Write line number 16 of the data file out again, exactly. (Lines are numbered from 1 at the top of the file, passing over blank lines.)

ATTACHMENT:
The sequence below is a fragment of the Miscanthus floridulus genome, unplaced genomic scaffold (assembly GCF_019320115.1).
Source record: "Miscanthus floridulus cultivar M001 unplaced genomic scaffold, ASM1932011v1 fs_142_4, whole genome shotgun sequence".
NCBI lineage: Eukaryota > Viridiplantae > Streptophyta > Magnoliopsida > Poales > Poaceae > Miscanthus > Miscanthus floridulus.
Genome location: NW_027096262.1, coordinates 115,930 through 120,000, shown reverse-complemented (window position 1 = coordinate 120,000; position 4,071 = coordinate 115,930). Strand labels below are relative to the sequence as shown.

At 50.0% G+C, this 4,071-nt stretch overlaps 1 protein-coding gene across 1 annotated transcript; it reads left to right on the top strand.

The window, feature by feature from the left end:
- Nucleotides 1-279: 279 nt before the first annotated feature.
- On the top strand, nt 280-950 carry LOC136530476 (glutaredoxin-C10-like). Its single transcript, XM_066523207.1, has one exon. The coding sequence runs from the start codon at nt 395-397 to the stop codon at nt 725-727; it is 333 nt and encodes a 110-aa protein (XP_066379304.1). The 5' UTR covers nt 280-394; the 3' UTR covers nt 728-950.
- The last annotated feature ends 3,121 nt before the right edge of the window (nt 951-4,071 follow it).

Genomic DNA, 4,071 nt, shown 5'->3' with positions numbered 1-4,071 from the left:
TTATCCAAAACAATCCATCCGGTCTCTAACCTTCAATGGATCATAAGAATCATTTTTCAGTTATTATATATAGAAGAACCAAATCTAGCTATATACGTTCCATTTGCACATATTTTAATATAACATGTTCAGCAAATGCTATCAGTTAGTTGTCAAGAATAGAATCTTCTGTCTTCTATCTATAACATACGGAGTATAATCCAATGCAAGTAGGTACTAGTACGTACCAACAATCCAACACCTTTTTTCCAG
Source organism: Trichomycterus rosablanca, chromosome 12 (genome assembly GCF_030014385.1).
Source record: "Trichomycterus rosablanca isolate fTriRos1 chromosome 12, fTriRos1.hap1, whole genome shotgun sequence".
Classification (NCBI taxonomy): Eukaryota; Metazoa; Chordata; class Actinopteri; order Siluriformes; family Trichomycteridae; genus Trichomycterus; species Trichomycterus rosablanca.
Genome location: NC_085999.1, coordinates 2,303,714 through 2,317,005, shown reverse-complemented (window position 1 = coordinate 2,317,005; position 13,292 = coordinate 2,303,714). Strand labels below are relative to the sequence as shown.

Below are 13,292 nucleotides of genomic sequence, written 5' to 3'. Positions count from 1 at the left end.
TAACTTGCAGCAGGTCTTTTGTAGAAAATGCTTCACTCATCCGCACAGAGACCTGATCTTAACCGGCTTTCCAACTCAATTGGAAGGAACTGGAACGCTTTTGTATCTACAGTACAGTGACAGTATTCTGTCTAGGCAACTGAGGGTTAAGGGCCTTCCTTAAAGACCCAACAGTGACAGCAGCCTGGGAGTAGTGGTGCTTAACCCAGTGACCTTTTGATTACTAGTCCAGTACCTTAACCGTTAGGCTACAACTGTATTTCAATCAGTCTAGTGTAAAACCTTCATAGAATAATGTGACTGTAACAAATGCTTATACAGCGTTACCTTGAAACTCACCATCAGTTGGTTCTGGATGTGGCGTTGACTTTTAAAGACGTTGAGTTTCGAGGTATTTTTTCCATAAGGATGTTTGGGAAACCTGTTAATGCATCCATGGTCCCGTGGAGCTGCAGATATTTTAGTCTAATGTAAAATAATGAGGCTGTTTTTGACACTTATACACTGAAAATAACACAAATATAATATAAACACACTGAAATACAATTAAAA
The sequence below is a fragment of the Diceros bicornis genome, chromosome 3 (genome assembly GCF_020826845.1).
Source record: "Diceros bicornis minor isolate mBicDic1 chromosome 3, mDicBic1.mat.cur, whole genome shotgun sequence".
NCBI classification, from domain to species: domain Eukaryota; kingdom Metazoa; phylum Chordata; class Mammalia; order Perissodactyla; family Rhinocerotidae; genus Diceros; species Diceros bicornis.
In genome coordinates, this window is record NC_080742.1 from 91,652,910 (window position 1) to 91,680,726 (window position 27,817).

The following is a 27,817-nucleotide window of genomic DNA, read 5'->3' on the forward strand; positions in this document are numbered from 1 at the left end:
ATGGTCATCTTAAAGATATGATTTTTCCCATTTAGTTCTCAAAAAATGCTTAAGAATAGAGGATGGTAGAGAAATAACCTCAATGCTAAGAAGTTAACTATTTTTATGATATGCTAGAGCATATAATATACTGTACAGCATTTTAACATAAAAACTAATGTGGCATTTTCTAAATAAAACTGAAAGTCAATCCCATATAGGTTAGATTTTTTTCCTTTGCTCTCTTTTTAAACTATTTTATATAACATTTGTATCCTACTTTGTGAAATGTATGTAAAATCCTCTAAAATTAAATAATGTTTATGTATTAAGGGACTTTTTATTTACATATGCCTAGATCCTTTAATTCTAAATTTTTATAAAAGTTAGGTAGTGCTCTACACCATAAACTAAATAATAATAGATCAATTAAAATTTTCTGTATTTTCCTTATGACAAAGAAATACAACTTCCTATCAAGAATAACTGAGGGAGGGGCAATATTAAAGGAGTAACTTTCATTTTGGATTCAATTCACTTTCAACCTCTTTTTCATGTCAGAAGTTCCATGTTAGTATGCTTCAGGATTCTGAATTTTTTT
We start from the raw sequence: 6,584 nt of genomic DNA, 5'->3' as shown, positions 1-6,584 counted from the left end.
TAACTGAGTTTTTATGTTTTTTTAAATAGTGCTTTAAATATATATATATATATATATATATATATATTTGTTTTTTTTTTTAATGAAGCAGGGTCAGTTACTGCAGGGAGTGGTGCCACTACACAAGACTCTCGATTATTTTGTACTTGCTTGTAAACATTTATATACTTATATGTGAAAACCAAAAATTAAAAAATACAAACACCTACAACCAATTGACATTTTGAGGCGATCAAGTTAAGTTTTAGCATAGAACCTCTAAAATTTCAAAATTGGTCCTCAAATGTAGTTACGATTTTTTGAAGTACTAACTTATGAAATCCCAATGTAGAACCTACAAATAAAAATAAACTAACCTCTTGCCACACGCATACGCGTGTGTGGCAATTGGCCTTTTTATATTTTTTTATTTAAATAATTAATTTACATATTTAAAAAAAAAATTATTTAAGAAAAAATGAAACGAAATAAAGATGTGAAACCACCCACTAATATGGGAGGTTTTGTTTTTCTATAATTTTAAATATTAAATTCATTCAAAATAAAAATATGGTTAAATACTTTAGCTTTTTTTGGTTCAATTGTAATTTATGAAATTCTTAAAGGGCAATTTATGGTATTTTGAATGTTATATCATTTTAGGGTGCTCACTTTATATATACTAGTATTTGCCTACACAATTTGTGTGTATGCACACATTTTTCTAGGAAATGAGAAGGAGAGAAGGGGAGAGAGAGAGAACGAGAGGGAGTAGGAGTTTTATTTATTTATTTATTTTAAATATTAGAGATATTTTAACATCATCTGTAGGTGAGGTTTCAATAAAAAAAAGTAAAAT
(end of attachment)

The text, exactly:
Below are 13,292 nucleotides of genomic sequence, written 5' to 3'. Positions count from 1 at the left end.